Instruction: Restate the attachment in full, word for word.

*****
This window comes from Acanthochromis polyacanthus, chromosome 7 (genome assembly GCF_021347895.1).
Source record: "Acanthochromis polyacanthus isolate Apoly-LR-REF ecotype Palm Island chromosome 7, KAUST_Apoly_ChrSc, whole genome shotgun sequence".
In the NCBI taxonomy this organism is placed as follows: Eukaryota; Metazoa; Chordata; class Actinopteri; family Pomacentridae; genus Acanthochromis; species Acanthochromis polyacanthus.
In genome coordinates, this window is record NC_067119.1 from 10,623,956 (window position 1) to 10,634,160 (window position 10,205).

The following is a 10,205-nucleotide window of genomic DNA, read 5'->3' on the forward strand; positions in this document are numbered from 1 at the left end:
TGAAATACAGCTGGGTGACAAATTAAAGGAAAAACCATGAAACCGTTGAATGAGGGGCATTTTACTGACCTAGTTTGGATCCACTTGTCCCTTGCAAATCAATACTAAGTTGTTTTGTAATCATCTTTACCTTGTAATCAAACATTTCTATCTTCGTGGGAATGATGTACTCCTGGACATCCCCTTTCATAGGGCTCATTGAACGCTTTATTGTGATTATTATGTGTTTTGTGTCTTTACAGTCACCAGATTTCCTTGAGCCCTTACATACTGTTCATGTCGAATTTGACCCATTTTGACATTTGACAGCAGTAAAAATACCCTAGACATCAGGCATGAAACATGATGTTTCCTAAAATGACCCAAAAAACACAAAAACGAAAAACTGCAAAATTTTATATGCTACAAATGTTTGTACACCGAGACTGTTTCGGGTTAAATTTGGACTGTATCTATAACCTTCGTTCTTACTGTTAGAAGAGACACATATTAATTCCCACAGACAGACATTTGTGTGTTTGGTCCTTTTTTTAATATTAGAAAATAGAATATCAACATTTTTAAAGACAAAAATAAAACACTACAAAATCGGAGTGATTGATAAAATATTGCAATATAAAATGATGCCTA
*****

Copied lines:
This window comes from Acanthochromis polyacanthus, chromosome 7 (genome assembly GCF_021347895.1).
Source record: "Acanthochromis polyacanthus isolate Apoly-LR-REF ecotype Palm Island chromosome 7, KAUST_Apoly_ChrSc, whole genome shotgun sequence".
In the NCBI taxonomy this organism is placed as follows: Eukaryota; Metazoa; Chordata; class Actinopteri; family Pomacentridae; genus Acanthochromis; species Acanthochromis polyacanthus.
In genome coordinates, this window is record NC_067119.1 from 10,623,956 (window position 1) to 10,634,160 (window position 10,205).

The following is a 10,205-nucleotide window of genomic DNA, read 5'->3' on the forward strand; positions in this document are numbered from 1 at the left end:
TGAAATACAGCTGGGTGACAAATTAAAGGAAAAACCATGAAACCGTTGAATGAGGGGCATTTTACTGACCTAGTTTGGATCCACTTGTCCCTTGCAAATCAATACTAAGTTGTTTTGTAATCATCTTTACCTTGTAATCAAACATTTCTATCTTCGTGGGAATGATGTACTCCTGGACATCCCCTTTCATAGGGCTCATTGAACGCTTTATTGTGATTATTATGTGTTTTGTGTCTTTACAGTCACCAGATTTCCTTGAGCCCTTACATACTGTTCATGTCGAATTTGACCCATTTTGACATTTGACAGCAGTAAAAATACCCTAGACATCAGGCATGAAACATGATGTTTCCTAAAATGACCCAAAAAACACAAAAACGAAAAACTGCAAAATTTTATATGCTACAAATGTTTGTACACCGAGACTGTTTCGGGTTAAATTTGGACTGTATCTATAACCTTCGTTCTTACTGTTAGAAGAGACACATATTAATTCCCACAGACAGACATTTGTGTGTTTGGTCCTTTTTTTAATATTAGAAAATAGAATATCAACATTTTTAAAGACAAAAATAAAACACTACAAAATCGGAGTGATTGATAAAATATTGCAATATAAAATGATGCCTA